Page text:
Genes Drive Kids’ Changing Fears


Medically Reviewed by Louise Chang, MD on April 07, 2008 From the WebMD Archives

April 7, 2008 — Scaredy-cat genes make scary things more frightening to some kids than to others. But these fears — and the genes that drive them — change as kids age, a twin study shows.

The idea that genes drive fear isn’t new. Small children tend to be naturally afraid of things, such as snakes, that were dangerous to our ancestors. But they aren’t afraid of many very dangerous things, such as guns or electrical outlets, that our ancestors never saw.

Kenneth S. Kendler, MD, professor of both psychiatry and human genetics at Virginia Commonwealth University, Richmond, led a team that tested this theory using data from a long-term study that followed pairs of Swedish twins from age 8 to adulthood. Data was collected four times: at ages 8-9, 13-14, 16-17, and 19-20.

The twins, and their parents, were asked about how frightened the children were — ranging from not at all scared to absolutely terrified — of a long list of items including fear of snakes, fear of spiders, fear of heights, fear of flying, and other things often seen as scary.

“Our question was, how important are genetic factors in the fears of these children?” Kendler tells WebMD. “The answer is, pretty important. I was not completely surprised by this — but I didn’t expect the results to be as dramatic as they are.”

Child’s Development, Environment Affect Fear Genes

What surprised the researchers was that though genetic factors strongly influenced children’s fears, these factors changed over time.

“One model of genetic influence is you get a hunk of genes from mom and dad and they make you a more fearful person or a less fearful person. That is not what we saw at all,” Kendler says. “We saw something much more dynamic. When you are a 7- or 8-year-old, the genes acting on your fears are different than those that act on your fears when you are going through puberty. And they continue to differ as you go into young adulthood.”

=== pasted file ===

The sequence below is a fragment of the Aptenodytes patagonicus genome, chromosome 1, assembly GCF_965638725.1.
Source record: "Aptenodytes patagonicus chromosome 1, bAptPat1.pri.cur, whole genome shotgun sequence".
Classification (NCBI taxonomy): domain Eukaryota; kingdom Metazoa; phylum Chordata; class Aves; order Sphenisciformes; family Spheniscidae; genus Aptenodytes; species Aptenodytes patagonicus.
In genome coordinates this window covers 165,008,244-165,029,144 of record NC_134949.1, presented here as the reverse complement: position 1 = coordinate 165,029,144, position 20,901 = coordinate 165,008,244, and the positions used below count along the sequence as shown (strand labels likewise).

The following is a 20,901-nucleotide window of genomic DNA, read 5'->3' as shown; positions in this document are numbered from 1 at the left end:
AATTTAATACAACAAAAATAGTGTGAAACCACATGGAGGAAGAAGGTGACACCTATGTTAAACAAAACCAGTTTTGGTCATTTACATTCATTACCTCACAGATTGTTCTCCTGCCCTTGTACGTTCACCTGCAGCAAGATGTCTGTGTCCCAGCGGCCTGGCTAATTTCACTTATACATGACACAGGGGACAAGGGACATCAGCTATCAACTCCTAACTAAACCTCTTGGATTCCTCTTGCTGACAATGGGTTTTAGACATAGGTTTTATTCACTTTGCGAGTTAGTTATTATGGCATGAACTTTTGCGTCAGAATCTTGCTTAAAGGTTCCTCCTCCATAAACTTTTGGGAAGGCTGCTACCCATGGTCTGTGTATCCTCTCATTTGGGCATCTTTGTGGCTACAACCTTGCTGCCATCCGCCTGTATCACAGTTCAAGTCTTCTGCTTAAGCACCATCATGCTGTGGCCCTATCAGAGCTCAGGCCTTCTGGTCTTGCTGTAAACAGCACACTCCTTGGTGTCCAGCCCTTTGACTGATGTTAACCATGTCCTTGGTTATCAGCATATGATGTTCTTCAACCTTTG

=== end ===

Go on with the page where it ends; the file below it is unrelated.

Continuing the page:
This makes sense in terms of evolution, Kendler says.

“Let’s go back 500,000 years ago: What are the sorts of things a 7- or 8-year-old might be afraid of in their environment? It might be a snake that might bite them. It might be the dark, because if you are 7 and lost and it is dark and can’t get back to your parents you are going to be meat for the cheetahs or hyenas,” he says. “But by the time you are 20 years old the kinds of risks you are going to be afraid of are different. It might be social factors — such as other people who are going to brain you if you are after their girlfriend.”

Kendler believes that what is true of normal fears is also true of the more intense, disabling fears known as phobias. That is, he feels the genetic influence on these disorders changes through childhood.